Joseph, L. M. (1999). The effects of guided mental imagery on subsequent reemployment success in recently laid-off white-collar workers (Unpublished doctoral dissertation). San Diego: California School of Professional Psychology. Pages 59–66, 69–71, and 85–87.

Outcomes

Outcome 1: Perceived control after job loss
Description of Measures Perceived control over job loss was measured by the Control subscale of the Dimensions of Stress Scale (DSS–Control). This subscale includes the following four items assessing perceptions of control over a stressful event (job loss in this study) and the belief that one can do something about a stressful event or experience:

  • "I believe my problem is controllable."
  • "I believe my problem is out of control."
  • "There is something that can be done about my problem."
  • "Little can be done to change my problem."
Participants rate each statement on a 5-point scale from 0 ("strongly disagree") to 4 ("strongly agree"). Scores are obtained by summing responses on the four items after reversing the key for appropriate items.
Key Findings Participants were randomly assigned to the intervention or a placebo imagery comparison group. Participants in the comparison group were given written instructions to sit silently while visualizing themselves executing recent job search plans and activities (for the first half of each session) and visualizing future job search plans and activities (for the second half of each session).

Relative to comparison group participants, intervention group participants had a significantly greater increase in their perceptions of control over job loss, both from pretest to posttest (p < .05) and from pretest to 2-month follow-up (p < .05). There were no significant changes over time in the comparison group.
Studies Measuring Outcome Study 1
Study Designs Experimental
Quality of Research Rating 2.4 (0.0-4.0 scale)
Outcome 2: Reemployment status
Description of Measures Reemployment status was measured through participant self-report of job status. Participants working in full-time, permanent positions were classified as reemployed.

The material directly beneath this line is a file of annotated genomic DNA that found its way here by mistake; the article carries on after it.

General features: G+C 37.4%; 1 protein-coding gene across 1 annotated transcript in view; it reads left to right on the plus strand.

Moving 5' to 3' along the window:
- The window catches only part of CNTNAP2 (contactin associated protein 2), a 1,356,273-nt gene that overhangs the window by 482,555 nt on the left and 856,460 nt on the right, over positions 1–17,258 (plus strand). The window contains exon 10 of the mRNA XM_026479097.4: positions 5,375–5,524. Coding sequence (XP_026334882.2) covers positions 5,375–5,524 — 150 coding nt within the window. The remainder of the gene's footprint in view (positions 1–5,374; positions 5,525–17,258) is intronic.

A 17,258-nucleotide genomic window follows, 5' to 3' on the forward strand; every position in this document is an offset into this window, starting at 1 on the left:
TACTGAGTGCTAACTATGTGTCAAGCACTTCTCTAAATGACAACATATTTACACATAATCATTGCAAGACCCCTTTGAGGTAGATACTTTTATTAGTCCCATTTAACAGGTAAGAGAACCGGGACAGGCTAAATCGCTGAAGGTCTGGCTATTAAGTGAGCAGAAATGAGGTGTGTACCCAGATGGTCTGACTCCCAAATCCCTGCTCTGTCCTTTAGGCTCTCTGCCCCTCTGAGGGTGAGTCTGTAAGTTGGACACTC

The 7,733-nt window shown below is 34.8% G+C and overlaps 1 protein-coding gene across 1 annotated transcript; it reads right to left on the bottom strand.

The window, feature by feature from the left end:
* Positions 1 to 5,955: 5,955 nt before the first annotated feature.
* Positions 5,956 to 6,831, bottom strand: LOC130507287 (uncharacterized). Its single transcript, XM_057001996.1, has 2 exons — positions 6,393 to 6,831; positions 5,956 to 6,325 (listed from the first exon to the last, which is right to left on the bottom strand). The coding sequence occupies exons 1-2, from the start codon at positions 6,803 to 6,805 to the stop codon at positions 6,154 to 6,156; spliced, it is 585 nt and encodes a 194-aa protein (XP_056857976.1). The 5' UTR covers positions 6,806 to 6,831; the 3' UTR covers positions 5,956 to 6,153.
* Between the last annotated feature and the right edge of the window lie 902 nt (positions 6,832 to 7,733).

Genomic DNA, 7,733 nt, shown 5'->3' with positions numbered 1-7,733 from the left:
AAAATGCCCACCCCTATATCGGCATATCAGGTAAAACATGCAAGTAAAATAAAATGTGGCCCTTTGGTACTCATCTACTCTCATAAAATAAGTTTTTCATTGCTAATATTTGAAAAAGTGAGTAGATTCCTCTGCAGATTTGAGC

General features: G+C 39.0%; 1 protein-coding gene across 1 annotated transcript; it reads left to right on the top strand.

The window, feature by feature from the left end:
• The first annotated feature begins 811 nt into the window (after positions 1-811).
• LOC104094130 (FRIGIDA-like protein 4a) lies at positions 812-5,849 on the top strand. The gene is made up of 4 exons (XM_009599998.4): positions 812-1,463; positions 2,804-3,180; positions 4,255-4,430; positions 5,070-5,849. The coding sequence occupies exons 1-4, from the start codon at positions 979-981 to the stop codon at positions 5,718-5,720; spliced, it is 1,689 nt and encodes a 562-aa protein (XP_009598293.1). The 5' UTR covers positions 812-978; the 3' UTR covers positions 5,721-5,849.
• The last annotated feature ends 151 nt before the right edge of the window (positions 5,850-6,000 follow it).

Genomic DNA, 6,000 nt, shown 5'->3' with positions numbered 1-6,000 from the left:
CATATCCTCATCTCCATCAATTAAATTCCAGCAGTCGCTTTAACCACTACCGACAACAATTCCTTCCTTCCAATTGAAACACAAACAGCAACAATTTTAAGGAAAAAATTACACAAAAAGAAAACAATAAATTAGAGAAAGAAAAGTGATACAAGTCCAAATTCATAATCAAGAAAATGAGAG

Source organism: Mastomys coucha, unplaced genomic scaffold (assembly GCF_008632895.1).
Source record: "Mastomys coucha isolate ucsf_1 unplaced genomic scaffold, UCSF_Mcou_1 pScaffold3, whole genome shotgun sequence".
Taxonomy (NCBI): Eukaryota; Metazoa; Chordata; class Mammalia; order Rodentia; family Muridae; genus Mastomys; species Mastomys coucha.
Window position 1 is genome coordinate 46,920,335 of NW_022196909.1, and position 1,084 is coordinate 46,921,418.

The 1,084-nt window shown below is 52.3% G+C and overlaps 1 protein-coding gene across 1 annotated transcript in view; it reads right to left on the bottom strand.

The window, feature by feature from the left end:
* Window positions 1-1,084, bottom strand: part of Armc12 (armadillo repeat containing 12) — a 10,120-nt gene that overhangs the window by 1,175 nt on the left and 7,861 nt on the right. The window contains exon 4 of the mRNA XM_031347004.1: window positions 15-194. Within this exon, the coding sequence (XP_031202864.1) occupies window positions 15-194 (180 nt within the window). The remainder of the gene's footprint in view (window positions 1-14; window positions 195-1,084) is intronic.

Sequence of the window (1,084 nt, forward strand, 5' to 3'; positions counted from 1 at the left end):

Key Findings Participants were randomly assigned to the intervention or a placebo imagery comparison group. Participants in the comparison group were given written instructions to sit silently while visualizing themselves executing recent job search plans and activities (for the first half of each session) and visualizing future job search plans and activities (for the second half of each session).

At 2-month follow-up, the reemployment rate was more than 5 times higher in the intervention group than in the comparison group (61.5% vs. 11.5%; p < .001). Similar results were also found at 4-month follow-up (p = .02).
Studies Measuring Outcome Study 1
Study Designs Experimental
Quality of Research Rating 2.0 (0.0-4.0 scale)

Study Populations

The following populations were identified in the studies reviewed for Quality of Research.

Study Age Gender Race/Ethnicity
Study 1 26-55 (Adult)
55+ (Older adult)
59.6% Male
40.4% Female
83% White
17% Race/ethnicity unspecified

Quality of Research Ratings by Criteria (0.0-4.0 scale)

External reviewers independently evaluate the Quality of Research for an intervention's reported results using six criteria:

  1. Reliability of measures
  2. Validity of measures
  3. Intervention fidelity
  4. Missing data and attrition
  5. Potential confounding variables
  6. Appropriateness of analysis

For more information about these criteria and the meaning of the ratings, see Quality of Research.

Outcome Reliability
of Measures
Validity
of Measures
Fidelity Missing
Data/Attrition
Confounding
Variables
Data
Analysis
Overall
Rating
1: Perceived control after job loss 3.3 2.8 2.3 2.0 2.0 2.3 2.4